There is good evidence of the importance of early years education to a range of outcomes, and particularly for children from low-income families.
The EPPSE study (a longitudinal study assessing children’s development) found that children attending a high-quality pre-school showed an effect on attainment at the end of primary school when compared to those attending lower quality pre-school. High-quality provision is likely to be characterised by:
- positive, purposeful interactions between staff and children,
- activities that support children’s language development,
- the development of early number concepts, and
Once early years provision is in place, efforts to improve the quality of provision – for example by training staff – appear to be more promising than simply increasing the quantity of provision by providing extra hours in the day, or by changing the physical environment of early years settings.
However, despite good evidence linking the quality of early years settings with better outcomes, there are relatively few high-quality intervention studies in the UK showing the best ways that schools and early years settings can promote better practices in a workforce with wide-ranging qualifications.
The EEF has funded 7 projects with a focus on early years so far. One of these is now complete and provides good evidence of a promising approach: the Nuffield Early Language Intervention sought to improve academic attainment by supporting pupils to develop their spoken language. The approach involved training teaching assistants in nursery and reception to support small groups of children with relatively poor spoken language skills.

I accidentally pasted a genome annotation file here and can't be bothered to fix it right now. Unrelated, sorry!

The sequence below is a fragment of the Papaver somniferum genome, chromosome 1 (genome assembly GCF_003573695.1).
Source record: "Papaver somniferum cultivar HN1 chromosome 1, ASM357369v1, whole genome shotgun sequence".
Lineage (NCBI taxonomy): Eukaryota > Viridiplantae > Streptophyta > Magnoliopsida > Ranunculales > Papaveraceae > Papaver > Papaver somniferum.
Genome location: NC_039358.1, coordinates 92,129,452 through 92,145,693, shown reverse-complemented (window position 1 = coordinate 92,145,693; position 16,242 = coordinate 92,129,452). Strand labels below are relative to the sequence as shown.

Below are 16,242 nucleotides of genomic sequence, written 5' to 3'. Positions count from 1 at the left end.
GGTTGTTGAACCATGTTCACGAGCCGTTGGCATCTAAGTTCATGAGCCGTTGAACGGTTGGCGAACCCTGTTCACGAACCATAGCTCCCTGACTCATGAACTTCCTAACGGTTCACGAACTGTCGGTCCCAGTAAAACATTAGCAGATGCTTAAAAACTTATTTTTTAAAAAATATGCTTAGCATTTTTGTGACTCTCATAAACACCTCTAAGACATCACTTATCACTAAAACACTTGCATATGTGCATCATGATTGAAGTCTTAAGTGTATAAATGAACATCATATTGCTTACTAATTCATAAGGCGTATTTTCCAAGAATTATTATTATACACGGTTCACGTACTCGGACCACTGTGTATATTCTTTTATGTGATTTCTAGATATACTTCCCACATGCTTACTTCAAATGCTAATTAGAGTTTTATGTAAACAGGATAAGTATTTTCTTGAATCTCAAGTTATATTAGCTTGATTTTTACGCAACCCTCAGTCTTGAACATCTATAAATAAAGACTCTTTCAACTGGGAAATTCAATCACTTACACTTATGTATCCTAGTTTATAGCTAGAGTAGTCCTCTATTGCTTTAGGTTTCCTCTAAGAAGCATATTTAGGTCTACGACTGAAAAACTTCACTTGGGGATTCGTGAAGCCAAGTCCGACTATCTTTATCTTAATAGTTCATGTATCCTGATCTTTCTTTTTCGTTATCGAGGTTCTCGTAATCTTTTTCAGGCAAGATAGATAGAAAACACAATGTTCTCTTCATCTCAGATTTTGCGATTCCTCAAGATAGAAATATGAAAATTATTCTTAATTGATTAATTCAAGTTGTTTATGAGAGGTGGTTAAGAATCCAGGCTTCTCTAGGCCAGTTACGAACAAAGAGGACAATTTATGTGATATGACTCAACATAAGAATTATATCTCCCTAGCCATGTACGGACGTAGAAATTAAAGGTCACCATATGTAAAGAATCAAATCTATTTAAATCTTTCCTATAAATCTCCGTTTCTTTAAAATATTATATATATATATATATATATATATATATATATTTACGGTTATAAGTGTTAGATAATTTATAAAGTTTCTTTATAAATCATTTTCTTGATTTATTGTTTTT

The independent evaluation of this project found positive impacts on children’s language, equivalent to about +4 months of additional progress for children receiving a 30-week intervention across nursery and reception, and some evidence that the effect persisted at six-month follow-up. This was the second trial of the Nuffield Early Language Intervention showing positive effects, and the project is currently being trialled again on a larger scale.
Other approaches that EEF is currently testing in early years include ways of training and supporting staff to improve language (URLEY) and maths (Maths Champions), and ways of engaging parents in children’s learning (Peep, EasyPeasy, and Family Skills).